In a Lawsuit Over a Song, a Plaintiff’s Unusual Approach

From The New York Times:

THE lawsuit traversed familiar ground: lesser-known songwriter sues established artist, claiming that her work was poached and turned into a hit song.

The two songs shared the same themes, touching on pain and regret. The hit song, nominated for a Grammy Award, vowed that the protagonist “never meant to hurt you”; the other song offered, “never meant to cause you pain.”

The songwriter, Peggy Harley of Queens, filed a copyright infringement suit in 2008 in Federal District Court in Manhattan and, acting without a lawyer, demanded millions of dollars in damages.

“My lifes work was stolen from me,” she wrote in a 13-page complaint riddled with misspellings and grammatical errors. “I am afflicted with pain and suffering and emotional distress.”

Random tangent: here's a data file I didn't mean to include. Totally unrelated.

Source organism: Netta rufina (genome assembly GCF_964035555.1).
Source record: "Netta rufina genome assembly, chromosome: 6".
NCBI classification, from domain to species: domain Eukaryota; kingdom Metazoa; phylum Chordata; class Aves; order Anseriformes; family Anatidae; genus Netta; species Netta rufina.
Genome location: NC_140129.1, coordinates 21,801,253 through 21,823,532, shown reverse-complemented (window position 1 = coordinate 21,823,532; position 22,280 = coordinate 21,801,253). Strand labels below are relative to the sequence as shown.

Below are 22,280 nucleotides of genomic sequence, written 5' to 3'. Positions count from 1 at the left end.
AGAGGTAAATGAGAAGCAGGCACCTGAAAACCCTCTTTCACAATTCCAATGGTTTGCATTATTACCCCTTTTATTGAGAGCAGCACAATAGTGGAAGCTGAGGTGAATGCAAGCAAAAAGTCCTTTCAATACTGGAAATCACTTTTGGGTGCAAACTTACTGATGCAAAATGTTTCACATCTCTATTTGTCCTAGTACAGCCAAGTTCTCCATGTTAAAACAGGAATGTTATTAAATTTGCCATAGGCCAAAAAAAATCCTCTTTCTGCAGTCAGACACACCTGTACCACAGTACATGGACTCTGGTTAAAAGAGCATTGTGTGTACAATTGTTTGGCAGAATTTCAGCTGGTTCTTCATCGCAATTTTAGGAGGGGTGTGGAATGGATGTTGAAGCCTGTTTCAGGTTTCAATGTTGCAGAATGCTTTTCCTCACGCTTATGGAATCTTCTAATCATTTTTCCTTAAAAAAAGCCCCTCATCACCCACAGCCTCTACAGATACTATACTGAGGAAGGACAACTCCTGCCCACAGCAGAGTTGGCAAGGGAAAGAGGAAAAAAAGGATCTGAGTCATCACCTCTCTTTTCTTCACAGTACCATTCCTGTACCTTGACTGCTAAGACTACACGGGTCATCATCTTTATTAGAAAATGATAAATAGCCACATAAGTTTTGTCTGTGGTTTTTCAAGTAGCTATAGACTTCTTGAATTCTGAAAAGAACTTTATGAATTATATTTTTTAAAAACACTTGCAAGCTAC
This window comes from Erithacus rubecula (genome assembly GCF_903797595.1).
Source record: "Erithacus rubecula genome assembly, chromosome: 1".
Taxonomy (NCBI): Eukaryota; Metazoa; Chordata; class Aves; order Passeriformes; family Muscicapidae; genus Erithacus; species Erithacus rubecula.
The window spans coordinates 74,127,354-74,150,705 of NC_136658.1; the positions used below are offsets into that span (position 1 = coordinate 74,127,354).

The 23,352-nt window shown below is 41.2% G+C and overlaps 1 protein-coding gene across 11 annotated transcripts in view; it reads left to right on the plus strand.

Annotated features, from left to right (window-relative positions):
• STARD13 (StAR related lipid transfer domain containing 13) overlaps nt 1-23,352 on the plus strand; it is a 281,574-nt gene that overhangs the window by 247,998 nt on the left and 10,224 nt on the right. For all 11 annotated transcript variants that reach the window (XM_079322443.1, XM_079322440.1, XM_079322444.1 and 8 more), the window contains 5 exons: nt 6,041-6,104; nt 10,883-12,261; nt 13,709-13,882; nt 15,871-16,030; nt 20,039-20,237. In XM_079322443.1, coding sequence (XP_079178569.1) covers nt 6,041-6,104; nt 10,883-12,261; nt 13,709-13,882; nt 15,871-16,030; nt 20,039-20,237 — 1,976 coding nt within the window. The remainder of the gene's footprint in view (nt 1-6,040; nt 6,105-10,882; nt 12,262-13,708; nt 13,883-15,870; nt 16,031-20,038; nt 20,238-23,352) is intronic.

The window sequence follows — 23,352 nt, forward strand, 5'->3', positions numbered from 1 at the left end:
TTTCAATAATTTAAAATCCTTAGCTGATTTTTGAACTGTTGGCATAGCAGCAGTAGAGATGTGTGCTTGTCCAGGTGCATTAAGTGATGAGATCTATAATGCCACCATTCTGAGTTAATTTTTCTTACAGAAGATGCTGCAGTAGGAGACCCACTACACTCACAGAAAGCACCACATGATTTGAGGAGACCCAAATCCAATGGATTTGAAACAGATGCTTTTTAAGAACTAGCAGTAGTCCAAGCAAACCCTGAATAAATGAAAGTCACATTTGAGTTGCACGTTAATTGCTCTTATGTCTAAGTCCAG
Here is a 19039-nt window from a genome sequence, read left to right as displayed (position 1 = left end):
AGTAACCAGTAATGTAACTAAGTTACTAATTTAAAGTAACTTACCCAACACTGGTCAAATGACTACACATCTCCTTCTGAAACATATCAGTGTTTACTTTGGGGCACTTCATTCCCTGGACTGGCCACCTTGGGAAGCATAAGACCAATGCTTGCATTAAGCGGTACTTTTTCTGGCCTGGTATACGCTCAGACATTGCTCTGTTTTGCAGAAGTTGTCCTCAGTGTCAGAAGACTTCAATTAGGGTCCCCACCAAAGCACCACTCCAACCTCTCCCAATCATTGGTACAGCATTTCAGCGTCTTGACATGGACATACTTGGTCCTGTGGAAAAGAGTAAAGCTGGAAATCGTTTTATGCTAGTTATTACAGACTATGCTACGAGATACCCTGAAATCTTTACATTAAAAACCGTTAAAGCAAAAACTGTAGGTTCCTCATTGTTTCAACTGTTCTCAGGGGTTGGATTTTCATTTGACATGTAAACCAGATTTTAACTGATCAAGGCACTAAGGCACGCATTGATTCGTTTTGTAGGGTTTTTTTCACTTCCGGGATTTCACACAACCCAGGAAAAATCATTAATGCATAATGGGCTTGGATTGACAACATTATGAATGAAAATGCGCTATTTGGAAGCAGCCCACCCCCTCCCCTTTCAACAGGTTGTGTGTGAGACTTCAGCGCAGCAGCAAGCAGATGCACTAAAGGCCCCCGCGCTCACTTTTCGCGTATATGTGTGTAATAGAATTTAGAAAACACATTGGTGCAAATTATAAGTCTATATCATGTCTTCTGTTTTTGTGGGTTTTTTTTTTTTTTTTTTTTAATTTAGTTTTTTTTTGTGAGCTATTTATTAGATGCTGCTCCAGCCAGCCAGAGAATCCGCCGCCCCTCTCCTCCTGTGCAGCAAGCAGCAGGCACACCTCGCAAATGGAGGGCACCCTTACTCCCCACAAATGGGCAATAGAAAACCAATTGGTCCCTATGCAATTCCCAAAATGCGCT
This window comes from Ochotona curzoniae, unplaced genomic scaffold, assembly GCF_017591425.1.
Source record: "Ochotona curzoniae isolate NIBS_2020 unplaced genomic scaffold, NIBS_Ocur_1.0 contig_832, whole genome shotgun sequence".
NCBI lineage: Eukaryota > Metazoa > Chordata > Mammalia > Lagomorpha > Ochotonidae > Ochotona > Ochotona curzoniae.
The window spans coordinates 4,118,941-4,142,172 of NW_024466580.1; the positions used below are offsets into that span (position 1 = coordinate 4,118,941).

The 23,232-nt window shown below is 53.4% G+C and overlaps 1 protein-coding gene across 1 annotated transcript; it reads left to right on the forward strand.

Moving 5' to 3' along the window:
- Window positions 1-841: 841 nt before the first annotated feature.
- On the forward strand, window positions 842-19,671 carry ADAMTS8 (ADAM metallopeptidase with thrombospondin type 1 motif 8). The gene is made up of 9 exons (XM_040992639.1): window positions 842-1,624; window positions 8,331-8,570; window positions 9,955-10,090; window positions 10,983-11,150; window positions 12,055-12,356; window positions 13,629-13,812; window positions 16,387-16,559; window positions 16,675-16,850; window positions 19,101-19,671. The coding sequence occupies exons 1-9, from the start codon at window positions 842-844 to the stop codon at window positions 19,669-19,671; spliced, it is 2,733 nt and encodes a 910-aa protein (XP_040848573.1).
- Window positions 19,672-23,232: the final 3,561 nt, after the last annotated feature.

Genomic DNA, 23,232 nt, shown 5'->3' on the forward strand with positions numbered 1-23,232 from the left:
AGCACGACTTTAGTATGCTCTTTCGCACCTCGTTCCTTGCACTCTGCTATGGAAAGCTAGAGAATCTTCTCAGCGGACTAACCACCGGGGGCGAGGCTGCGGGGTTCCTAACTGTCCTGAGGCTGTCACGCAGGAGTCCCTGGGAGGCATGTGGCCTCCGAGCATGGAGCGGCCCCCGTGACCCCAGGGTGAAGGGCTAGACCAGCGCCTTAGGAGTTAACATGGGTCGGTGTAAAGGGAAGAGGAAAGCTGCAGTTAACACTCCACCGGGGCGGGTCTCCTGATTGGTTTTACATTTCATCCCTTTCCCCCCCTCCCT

But Ms. Harley proceeded to do just about everything possible to sabotage her own claim.

She failed to appear for hearings or showed up late. Judges accused her of interrupting them, filing frivolous motions, disobeying court orders and refusing to participate in the discovery process. She accused judges of bias.

She was admonished in court, ordered to pay about $13,000 in sanctions and even barred from using certain evidence.

One particularly exasperated judge observed: “The world is going to end someday, and my job is to try to see that this case gets adjudicated before the world ends.”

And then something remarkable happened: Ms. Harley won her case.

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